Exploding head syndrome
|Exploding head syndrome|
|Classification and external resources|
Exploding head syndrome (EHS) is a condition in which a person hears loud noises (such as a bomb exploding, a gunshot, or a cymbal crash) or experiences an explosive feeling when falling asleep or waking up. These noises have a sudden onset, are typically brief in duration, and are often jarring for the sufferer.
Exploding head syndrome is classified as a parasomnia in the 2005 International Classification of Sleep Disorders, and is an unusual type of auditory hallucination in that it occurs in people who are not fully awake. Neither the cause nor the mechanism of exploding head syndrome is known. As of 2015, there had not been sufficient studies conducted to make conclusive statements about prevalence nor who tends to suffer EHS. However, it has been previously thought that EHS was a rare syndrome, occurring primarily in older (i.e. 50+ years) individuals, females, and those suffering from sleep paralysis. However, a study in 2015 has shown that EHS affects more younger people than thought, reporting that nearly one in five of college students interviewed experienced EHS at least once. Statistics from the study did not show that EHS was more frequent in females, but instead found that more than one-third of those who had EHS also experienced isolated sleep paralysis. Furthermore, the study found that some subjects experienced Exploding Head Syndrome to such a degree that it significantly impacted their lives.
Case reports of EHS have been published since at least since 1876, which Silas Weir Mitchell described as "sensory discharges" in a patient. The phrase "exploding head syndrome" was coined in a 1920 report by the Welsh physician and psychiatrist Robert Armstrong-Jones. A detailed description of the syndrome was given by British neurologist John M. S. Pearce in 1989.
In addition to noise, some people report fear, distress, confusion, myoclonic jerks, tachycardia, sweating, seeing flashes of light, and the sensation as if they had stopped breathing and had to make a deliberate effort to breathe again. Because the sound seems to occur abruptly and with apparently great force, patients may be so alarmed that they may initially and inaccurately describe the noise as pain. In fact, in a clinical study, some patients reported the sound as an "enormous roar, so loud it could kill me" However, upon closer questioning in several studies, there is no pain associated with the syndrome. These auditory hallucinations may occur for a few weeks or months and then spontaneously disappear, or may recur irregularly every few days, weeks, or months for much of a lifetime 
Though the causes of EHS are not known, there are currently a few theories to explain its causes:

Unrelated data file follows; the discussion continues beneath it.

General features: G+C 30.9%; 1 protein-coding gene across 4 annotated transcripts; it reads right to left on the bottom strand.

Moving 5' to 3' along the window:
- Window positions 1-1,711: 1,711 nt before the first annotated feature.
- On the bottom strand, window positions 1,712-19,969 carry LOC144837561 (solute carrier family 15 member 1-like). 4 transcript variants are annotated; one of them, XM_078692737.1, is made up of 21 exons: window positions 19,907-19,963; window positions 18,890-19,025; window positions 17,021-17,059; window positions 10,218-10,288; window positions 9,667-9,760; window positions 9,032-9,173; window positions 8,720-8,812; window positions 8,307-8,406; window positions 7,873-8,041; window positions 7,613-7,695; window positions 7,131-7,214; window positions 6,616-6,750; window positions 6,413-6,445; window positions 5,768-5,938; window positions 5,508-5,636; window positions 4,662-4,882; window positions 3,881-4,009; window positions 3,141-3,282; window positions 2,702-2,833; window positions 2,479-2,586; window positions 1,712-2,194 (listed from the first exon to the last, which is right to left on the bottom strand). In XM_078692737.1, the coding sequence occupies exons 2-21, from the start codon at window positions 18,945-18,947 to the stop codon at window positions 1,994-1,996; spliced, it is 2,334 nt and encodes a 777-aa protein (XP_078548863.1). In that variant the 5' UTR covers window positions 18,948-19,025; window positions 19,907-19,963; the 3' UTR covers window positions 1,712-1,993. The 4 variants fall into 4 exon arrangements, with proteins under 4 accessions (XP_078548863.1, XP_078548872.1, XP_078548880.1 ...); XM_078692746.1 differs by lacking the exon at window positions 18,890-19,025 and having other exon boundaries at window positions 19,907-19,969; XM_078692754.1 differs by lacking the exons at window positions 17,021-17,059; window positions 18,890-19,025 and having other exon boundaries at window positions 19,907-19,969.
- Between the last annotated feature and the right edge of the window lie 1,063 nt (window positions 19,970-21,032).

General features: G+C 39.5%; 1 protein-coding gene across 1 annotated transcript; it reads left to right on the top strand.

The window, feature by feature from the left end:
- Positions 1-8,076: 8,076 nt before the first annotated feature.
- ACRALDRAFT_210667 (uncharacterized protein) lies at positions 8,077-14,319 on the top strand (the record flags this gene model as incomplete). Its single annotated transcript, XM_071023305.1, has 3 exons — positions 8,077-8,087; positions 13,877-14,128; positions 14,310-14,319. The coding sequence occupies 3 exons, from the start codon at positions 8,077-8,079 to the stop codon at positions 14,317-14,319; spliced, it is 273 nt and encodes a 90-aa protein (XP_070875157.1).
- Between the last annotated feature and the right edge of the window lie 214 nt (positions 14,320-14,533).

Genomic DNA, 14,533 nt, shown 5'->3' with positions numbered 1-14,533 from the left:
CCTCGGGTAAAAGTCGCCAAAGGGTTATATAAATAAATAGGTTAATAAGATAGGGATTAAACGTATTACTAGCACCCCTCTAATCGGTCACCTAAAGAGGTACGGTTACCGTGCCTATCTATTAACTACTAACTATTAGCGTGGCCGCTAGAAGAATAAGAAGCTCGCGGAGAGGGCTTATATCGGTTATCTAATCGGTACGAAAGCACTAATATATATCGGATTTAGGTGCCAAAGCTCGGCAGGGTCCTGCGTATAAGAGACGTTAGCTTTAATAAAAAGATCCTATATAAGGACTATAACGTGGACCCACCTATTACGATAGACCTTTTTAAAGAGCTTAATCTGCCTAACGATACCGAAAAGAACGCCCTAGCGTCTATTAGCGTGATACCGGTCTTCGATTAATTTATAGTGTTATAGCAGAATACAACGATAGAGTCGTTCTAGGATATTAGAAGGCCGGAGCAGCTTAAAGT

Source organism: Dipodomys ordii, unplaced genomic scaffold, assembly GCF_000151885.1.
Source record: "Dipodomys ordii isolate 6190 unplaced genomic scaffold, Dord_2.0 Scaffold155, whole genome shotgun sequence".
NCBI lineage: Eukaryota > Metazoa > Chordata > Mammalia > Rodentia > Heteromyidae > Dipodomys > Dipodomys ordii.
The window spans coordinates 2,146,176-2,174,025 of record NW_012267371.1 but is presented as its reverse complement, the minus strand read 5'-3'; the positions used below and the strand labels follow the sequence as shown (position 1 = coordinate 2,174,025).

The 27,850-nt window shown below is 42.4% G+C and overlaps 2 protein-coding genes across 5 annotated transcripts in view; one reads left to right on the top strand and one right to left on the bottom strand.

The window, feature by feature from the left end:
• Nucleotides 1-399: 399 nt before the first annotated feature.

- Experts believe that EHS occurs due to the brain having problems when shutting down areas of the brain in preparation of sleep. Usually, different parts of the brain (such as auditory, motor, and visual neurons) shut off in different stages. With EHS, the auditory neurons may instead be activated all at once instead of shutting down properly, causing the abrupt, and often jarring, auditory hallucination. In addition, it is also postulated that with EHS, there is a delay in selected areas of the reticular formation.
- Minor seizures affecting the temporal lobe
- Sudden shifts in middle ear components
- Sensory variant of a hypnic jerk or sleep start
- Stress and anxiety
Several studies have indicated that EHS is significantly underreported.
As of 2014, no clinical trials had been conducted to determine what treatments are safe and effective; a few case reports had been published describing treatment of small numbers of people (two to twelve per report) with clomipramine, flunarizine, nifedipine, topiramate, carbamazepine, Ritalin. However, studies suggest that education and reassurance can reduce the frequency of EHS episodes.
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- Frese, A.; Summ, O.; Evers, S. (6 June 2014). "Exploding head syndrome: Six new cases and review of the literature". Cephalalgia 34 (10): 823–827. doi:10.1177/0333102414536059. PMID 24907167.
- "Exploding Head Syndrome - American Sleep Association". www.sleepassociation.org. https://plus.google.com/u/0/b/115213926650718696189/115213926650718696189/about/p/pub. Retrieved 2015-11-28.
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- Thorpy MJ, Plazzi G (2010). The Parasomnias and Other Sleep-Related Movement Disorders. Cambridge University Press. p. 231. ISBN 0-521-11157-9. Retrieved 2011-03-18.
- Blom, Jan Dirk (2009-12-08). A Dictionary of Hallucinations. Springer Science & Business Media. ISBN 9781441912237.
- Larner, Andrew J.; Coles, Alasdair J.; Scolding, Neil J.; Barker, Roger A. (2011-01-19). A-Z of Neurological Practice: A Guide to Clinical Neurology. Springer Science & Business Media. ISBN 9781848829947.
- Pearce, J.M. (July 1989). "Clinical features of the exploding head syndrome". Journal of Neurology, Neurosurgery, and Psychiatry. Retrieved November 28, 2015.
- Bever, Lindsey (2015-04-02). "That loud bang that startles you awake: It may be ‘exploding head syndrome’". The Washington Post (in en-US). ISSN 0190-8286. Retrieved 2015-11-28.
- "Exploding Head Syndrome - Harmless But Disturbing". Nosleeplessnights.com (in en-US). Retrieved 2015-11-28.
- Feketeova, Eva Feketeova (June 2014). "Exploding head syndrome – a rare parasomnia or a dissociative episode?". Sleep Medicine. Retrieved November 28, 2015.
- American Academy of Sleep Medicine article on the syndrome.
- Loud crash at 3 a.m.? It may be your exploding head.
- Møller, Aage R.; Langguth, Berthold; DeRidder, Dirk; Kleinjung, Tobias (2010-11-16). Textbook of Tinnitus. Springer Science & Business Media. ISBN 9781607611455.